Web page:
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Bart Farell; The perception of symmetry in depth. Journal of Vision 2005;5(8):519. doi: 10.1167/5.8.519.
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© ARVO (1962-2015); The Authors (2016-present)
The visual system is sensitive to symmetries in spatial position, and bilateral symmetry about a vertical axis has a particular salience. However, symmetries about an axis or point within the frontoparallel plane form only a subset of the symmetries realizable in 3-D space. Which among this larger set of symmetries are humans sensitive to?
To determine the existence of a specific sensitivity to symmetry in depth, I presented stereo displays of items (disks or Gabor patches) that were distributed symmetrically or asymmetrically in depth. The projection of the cyclopean array onto the frontoparallel plane was always symmetrical about a particular axis (vertical, horizontal, left oblique or right oblique). Disparity values were assigned symmetrically on either side of this axis. Asymmetrical arrays were generated by perturbing the disparity of a single one of these items.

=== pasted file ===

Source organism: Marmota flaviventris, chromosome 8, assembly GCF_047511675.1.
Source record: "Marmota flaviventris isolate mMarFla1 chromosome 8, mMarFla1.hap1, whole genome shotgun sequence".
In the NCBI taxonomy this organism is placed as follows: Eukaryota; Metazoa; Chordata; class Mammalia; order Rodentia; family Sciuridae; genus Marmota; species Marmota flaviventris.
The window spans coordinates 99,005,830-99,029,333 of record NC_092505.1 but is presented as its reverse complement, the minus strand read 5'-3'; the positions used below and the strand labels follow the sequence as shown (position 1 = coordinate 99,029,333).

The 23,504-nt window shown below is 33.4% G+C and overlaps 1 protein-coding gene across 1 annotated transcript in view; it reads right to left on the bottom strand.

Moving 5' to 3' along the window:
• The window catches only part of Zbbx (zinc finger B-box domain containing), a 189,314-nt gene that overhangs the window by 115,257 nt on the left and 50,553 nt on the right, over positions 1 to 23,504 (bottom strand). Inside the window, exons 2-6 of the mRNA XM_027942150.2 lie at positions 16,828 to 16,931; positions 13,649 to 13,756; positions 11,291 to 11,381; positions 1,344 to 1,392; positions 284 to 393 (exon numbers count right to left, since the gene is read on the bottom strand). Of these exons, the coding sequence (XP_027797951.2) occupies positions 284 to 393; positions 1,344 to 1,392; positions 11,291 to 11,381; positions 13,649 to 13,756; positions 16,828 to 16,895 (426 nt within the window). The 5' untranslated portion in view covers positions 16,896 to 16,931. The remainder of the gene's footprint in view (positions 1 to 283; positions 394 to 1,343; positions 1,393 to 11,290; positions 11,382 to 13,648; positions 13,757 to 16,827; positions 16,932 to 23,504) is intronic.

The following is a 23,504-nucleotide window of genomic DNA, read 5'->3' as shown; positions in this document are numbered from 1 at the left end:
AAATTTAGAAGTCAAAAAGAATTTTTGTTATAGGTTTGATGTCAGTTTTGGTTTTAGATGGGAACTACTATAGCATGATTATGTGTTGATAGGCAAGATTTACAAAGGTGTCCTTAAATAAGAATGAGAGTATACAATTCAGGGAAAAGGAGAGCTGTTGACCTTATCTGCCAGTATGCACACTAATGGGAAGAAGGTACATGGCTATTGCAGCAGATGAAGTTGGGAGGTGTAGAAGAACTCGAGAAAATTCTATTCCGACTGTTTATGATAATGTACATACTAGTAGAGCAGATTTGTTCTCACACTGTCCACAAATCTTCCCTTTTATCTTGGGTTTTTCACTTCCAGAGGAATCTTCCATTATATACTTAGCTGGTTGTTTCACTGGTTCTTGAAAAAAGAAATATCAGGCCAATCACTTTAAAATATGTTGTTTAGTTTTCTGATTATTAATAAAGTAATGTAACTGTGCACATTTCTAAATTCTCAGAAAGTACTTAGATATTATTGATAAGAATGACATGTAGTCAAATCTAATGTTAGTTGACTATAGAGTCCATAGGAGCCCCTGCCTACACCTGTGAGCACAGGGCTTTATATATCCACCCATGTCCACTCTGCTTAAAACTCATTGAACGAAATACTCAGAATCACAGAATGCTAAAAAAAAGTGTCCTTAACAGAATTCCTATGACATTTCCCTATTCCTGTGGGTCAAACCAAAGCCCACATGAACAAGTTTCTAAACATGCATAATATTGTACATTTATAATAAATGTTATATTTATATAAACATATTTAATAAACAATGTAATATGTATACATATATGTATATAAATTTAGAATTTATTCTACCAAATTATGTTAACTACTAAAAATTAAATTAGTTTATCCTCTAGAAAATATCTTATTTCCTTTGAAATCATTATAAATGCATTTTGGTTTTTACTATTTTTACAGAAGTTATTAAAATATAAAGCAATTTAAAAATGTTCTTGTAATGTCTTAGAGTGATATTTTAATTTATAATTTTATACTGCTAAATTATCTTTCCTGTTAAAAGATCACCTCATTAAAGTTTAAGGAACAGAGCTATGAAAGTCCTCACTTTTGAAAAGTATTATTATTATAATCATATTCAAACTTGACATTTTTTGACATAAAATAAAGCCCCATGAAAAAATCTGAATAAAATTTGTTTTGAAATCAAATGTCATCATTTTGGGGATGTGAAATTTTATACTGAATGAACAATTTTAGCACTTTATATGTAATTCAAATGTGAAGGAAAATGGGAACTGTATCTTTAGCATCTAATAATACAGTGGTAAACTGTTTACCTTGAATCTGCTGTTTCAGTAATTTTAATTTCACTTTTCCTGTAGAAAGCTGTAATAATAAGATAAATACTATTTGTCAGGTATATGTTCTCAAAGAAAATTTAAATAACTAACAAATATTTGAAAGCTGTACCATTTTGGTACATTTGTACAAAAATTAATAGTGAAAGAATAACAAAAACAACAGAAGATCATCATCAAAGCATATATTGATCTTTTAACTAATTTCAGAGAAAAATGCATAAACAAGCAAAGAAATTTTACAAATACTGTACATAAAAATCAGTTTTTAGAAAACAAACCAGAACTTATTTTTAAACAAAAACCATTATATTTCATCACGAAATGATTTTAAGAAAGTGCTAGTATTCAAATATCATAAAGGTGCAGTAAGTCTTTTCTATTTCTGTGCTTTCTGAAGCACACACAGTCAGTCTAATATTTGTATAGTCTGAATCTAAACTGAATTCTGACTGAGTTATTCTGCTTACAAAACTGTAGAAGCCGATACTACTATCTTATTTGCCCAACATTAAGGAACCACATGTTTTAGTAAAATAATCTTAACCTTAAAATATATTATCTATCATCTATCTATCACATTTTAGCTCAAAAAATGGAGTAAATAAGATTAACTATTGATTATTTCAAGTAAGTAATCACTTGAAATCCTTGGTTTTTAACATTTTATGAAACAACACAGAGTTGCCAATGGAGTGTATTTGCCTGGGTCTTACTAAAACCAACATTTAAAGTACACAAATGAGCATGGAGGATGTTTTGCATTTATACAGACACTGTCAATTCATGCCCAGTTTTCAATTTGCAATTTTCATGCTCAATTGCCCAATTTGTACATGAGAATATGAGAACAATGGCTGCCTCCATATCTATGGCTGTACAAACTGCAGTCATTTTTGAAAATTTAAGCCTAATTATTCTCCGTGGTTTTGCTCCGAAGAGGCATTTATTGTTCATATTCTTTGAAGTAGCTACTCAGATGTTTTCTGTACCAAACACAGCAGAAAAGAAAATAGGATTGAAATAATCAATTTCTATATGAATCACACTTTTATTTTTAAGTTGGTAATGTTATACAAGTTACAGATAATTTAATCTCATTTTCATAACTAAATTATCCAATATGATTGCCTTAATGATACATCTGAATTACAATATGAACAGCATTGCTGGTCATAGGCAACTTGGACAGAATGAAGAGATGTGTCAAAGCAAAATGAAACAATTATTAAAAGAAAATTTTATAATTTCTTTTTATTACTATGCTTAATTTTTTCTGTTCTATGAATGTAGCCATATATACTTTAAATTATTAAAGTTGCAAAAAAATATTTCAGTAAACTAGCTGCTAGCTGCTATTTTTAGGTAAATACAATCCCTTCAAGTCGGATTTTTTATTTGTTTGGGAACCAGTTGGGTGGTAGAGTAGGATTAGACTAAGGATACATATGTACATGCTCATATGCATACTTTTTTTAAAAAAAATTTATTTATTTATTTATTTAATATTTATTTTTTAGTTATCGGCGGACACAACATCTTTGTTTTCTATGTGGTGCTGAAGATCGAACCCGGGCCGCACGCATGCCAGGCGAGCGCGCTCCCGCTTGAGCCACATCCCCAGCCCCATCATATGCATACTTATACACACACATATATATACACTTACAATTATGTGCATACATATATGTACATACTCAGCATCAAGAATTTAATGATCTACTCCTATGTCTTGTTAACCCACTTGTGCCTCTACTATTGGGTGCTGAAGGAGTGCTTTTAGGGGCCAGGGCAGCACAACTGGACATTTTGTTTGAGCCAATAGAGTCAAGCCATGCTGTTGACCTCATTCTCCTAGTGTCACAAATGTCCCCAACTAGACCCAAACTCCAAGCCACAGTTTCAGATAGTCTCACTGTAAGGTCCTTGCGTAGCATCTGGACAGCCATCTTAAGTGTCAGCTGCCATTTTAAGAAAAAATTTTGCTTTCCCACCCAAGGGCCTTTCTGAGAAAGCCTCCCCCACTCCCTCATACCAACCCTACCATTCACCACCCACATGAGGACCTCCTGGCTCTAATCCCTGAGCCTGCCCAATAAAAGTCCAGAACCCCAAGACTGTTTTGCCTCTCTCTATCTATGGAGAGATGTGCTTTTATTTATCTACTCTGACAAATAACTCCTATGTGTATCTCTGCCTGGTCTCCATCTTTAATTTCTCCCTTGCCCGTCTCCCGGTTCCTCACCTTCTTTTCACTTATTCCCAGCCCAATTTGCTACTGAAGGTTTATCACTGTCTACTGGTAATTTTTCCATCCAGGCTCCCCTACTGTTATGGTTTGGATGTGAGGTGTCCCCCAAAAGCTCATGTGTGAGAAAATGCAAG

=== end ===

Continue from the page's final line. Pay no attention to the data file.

Disparity thresholds were lowest for discriminating symmetrical and asymmetrical depths on either side of the vertical axis. Thresholds did not differ significantly between the horizontal and oblique axes of symmetry. To determine whether the results were due to differences in sensitivity to disparity across retinal locations, I also collected data for discriminating repetitions and non-repetitions of depth values; here translation rather than reflection determined correspondence. The items' frontoparallel positions (and retinal locations) were the same as in the symmetry-asymmetry discrimination task. However, thresholds as a function of the axis of symmetry were not the same in the two tasks. In the repetition task threshold did not differ across the four axes. Hence, humans do evince a specific sensitivity to the symmetry of patterns in depth, particularly patterns whose corresponding points have the same coordinates when projected onto the sagittal plane. These depth-symmetric patterns are 3-D analogs of the traditional focus of symmetry research—2-D patterns with symmetry about the vertical axis.
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